A brief history of Enigma

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A brief history of Enigma

Postby Ty N. » 15 Dec 2014 19:43


The Enigma family included multiple designs. The earliest were commercial models dating from the early 1920s. Starting in the mid-1920s, the German military began to use Enigma, making a number of security-related changes. Various nations either adopted or adapted the design for their own cipher machines.

On 23 February 1918, German engineer Arthur Scherbius applied for a patent for a cipher machine using rotors and, with E. Richard Ritter, founded the firm of Scherbius & Ritter. They approached the German Navy and Foreign Office with their design, but neither was interested. They then assigned the patent rights to Gewerkschaft Securitas, who founded the Chiffriermaschinen Aktien-Gesellschaft (Cipher Machines Stock Corporation) on 9 July 1923; Scherbius and Ritter were on the board of directors.
Chiffriermaschinen AG began advertising a rotor machine—Enigma model A—which was exhibited at the Congress of the International Postal Union in 1923–1924. The machine was heavy and bulky, incorporating a typewriter. It measured 65×45×35 cm and weighed about 50 kilograms (110 lb).

In 1925 Enigma model B was introduced, and was of a similar construction. While bearing the Enigma name, both models A and B were quite unlike later versions: they differed in physical size and shape, but also cryptographically, in that they lacked the reflector. The reflector—suggested by Scherbius's colleague Willi Korn—was introduced in Enigma C (1926). Model C was smaller and more portable than its predecessors. It lacked a typewriter, relying on the operator; hence the informal name of "glowlamp Enigma" to distinguish it from models A and B. The Enigma C quickly gave way to Enigma D (1927). This version was widely used, with shipments to Sweden, the Netherlands, United Kingdom, Japan, Italy, Spain, United States and Poland.

German military texts enciphered on the Enigma machine were first broken by the Polish Cipher Bureau, beginning in December 1932. This success was a result of efforts by three Polish cryptologists, Marian Rejewski, Jerzy Różycki and Henryk Zygalski, working for Polish military intelligence. Rejewski "reverse-engineered" the device, using theoretical mathematics and material supplied by French military intelligence. Subsequently the three mathematicians designed mechanical devices for breaking Enigma ciphers, including the cryptologic bomb. From 1938 onwards, additional complexity was repeatedly added to the Enigma machines, making decryption more difficult and necessitating larger numbers of equipment and personnel—more than the Poles could readily produce.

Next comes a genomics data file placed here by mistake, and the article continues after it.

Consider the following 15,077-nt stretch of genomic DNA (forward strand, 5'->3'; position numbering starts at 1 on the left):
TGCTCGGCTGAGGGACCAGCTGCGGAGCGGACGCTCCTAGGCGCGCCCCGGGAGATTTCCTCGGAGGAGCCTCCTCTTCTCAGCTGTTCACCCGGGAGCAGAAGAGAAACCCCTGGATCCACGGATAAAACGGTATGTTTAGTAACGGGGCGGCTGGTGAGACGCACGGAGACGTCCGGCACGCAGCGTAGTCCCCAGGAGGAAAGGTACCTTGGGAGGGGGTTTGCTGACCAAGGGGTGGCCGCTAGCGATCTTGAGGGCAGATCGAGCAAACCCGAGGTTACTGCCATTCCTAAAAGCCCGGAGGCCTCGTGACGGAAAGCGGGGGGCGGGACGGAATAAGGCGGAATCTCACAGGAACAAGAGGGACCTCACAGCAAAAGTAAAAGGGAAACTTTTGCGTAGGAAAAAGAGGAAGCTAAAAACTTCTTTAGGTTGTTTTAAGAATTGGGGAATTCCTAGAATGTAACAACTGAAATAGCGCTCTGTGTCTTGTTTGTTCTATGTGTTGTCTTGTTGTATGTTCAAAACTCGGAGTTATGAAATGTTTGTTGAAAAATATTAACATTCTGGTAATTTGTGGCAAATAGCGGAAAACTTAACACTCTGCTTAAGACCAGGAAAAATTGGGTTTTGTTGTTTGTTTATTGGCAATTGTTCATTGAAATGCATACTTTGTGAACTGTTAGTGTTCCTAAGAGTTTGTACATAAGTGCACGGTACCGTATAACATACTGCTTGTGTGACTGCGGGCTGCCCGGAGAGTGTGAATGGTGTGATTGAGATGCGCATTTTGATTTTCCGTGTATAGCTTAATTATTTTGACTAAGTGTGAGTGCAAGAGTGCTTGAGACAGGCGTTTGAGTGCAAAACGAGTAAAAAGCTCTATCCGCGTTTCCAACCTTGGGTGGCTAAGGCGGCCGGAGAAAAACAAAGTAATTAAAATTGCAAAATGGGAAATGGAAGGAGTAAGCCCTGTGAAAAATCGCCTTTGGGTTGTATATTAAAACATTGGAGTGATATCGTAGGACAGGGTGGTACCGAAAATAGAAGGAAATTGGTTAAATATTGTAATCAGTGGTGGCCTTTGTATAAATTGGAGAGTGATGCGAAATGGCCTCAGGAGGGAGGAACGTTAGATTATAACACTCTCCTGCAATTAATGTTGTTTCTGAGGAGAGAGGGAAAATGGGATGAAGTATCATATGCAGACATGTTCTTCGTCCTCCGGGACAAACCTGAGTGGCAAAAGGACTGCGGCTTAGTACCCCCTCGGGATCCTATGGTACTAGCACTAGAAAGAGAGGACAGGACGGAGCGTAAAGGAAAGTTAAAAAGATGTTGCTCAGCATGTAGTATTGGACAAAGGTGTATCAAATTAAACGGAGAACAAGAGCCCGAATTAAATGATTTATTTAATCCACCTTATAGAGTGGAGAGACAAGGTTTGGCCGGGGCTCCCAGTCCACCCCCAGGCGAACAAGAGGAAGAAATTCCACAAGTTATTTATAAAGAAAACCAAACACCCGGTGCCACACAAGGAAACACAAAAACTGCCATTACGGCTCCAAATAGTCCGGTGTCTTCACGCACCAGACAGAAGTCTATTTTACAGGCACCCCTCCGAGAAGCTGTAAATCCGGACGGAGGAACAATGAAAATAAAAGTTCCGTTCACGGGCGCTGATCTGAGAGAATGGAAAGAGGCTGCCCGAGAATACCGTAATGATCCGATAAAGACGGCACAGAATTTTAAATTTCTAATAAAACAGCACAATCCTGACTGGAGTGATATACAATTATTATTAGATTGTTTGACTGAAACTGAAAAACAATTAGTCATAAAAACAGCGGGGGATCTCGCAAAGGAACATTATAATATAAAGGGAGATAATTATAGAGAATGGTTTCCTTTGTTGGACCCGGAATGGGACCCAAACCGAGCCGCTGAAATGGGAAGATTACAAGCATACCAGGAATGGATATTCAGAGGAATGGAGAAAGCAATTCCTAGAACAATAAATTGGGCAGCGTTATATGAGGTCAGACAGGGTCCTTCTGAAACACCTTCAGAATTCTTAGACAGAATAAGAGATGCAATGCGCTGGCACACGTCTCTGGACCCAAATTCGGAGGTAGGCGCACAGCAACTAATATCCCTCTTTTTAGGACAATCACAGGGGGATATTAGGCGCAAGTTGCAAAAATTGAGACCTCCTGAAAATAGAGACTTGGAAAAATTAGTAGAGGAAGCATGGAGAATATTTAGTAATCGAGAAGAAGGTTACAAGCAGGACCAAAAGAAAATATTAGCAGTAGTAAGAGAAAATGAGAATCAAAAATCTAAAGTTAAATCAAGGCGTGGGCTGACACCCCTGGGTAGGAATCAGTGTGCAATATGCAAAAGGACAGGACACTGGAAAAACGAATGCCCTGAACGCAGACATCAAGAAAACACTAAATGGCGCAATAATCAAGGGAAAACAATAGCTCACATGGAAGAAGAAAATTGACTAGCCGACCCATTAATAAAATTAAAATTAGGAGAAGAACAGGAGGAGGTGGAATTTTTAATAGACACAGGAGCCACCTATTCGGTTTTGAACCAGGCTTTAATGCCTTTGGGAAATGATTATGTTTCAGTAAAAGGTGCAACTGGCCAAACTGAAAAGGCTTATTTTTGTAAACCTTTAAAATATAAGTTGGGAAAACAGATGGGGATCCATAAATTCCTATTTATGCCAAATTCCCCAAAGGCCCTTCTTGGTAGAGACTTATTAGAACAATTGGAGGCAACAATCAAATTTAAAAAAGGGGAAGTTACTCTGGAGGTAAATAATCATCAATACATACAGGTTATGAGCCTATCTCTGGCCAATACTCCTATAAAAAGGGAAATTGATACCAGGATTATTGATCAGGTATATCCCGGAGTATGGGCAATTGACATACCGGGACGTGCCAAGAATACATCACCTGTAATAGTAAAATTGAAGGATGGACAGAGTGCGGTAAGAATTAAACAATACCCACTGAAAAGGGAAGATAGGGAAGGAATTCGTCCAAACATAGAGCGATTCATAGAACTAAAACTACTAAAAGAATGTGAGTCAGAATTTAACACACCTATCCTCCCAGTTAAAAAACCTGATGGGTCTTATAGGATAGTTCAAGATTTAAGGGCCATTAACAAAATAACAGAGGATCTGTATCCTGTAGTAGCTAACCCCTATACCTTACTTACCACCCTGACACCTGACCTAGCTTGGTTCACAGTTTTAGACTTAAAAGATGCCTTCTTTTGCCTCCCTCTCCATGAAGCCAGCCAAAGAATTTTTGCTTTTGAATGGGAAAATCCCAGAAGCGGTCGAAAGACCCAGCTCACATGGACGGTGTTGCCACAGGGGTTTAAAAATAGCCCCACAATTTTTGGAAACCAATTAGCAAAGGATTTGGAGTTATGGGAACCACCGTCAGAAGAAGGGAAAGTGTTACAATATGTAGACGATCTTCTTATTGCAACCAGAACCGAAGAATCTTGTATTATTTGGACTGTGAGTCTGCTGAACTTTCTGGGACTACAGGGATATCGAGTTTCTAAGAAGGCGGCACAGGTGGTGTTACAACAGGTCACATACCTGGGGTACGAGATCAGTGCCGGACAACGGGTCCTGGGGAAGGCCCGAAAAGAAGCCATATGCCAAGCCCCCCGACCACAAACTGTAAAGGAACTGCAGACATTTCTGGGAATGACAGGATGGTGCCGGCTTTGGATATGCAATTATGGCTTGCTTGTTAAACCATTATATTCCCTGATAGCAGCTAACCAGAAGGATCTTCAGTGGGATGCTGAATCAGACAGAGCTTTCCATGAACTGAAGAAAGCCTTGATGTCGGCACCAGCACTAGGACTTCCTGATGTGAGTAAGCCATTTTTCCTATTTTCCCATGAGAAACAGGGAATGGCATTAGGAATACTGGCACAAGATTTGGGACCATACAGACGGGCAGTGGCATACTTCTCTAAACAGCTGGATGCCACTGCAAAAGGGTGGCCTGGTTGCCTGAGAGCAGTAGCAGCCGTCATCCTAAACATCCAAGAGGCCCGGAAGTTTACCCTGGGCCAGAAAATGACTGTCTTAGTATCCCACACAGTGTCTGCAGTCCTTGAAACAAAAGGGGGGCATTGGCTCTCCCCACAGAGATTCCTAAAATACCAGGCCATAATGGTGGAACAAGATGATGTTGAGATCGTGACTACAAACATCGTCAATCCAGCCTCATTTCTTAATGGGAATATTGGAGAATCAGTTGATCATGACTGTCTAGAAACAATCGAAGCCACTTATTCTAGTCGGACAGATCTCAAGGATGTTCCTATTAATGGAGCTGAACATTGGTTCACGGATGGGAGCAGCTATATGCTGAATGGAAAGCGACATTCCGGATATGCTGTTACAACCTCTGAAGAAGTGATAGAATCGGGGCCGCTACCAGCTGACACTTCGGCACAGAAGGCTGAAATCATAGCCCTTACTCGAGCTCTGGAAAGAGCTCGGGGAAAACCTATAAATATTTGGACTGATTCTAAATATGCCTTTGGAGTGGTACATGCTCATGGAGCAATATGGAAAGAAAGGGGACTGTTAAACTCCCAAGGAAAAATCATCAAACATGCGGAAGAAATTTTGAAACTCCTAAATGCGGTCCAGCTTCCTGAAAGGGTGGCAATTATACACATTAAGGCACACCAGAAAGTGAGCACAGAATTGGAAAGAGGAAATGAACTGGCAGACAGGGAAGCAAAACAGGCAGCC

On 25 July 1939, in Warsaw, the Poles initiated French and British military intelligence representatives into their Enigma-decryption techniques and equipment, including Zygalski sheets and the cryptologic bomb, and promised each delegation a Polish-reconstructed Enigma. The demonstration represented a vital basis for the later British continuation and effort.

The British bombe was an electromechanical device designed by Alan Turing soon after he arrived at Bletchley Park in September 1939. Harold "Doc" Keen of the British Tabulating Machine Company (BTM) in Letchworth (35 kilometres (22 mi) from Bletchley) was the engineer who turned Turing's ideas into a working machine—under the codename CANTAB. Turing's specification developed the ideas of the Poles' bomba kryptologiczna but was designed for the much more general crib-based decryption.

Though Enigma had some cryptographic weaknesses, in practice it was German procedural flaws, operator mistakes, laziness, failure to systematically introduce changes in encipherment procedures, and Allied capture of key tables and hardware that, during the war, enabled Allied cryptologists to succeed.

The Italian Navy adopted the commercial Enigma as "Navy Cipher D". The Spanish also used commercial Enigma during their Civil War. British codebreakers succeeded in breaking these machines, which lacked a plugboard. Not only militaries used the Enigma, they were also used by diplomatic services.

The Swiss used a version of Enigma called model K or Swiss K for military and diplomatic use, which was very similar to commercial Enigma D. The machine was cracked by Poland, France, the United Kingdom and the United States (the latter codenamed it INDIGO). An Enigma T model (codenamed Tirpitz) was used by Japan.

An estimated 100,000 Enigma machines were constructed. After the end of World War II, the Allies sold captured Enigma machines, still widely considered secure, to developing countries. As these countries did not know that the machine had been broken, their supposedly secure communications were being read regularly by the major Western intelligence agencies.
Ty N.
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Re: A brief history of Enigma

Postby Monzambano » 17 Dec 2014 00:49

Great reminder.

Bletchley Park - worth a visit

The best revenge is living well
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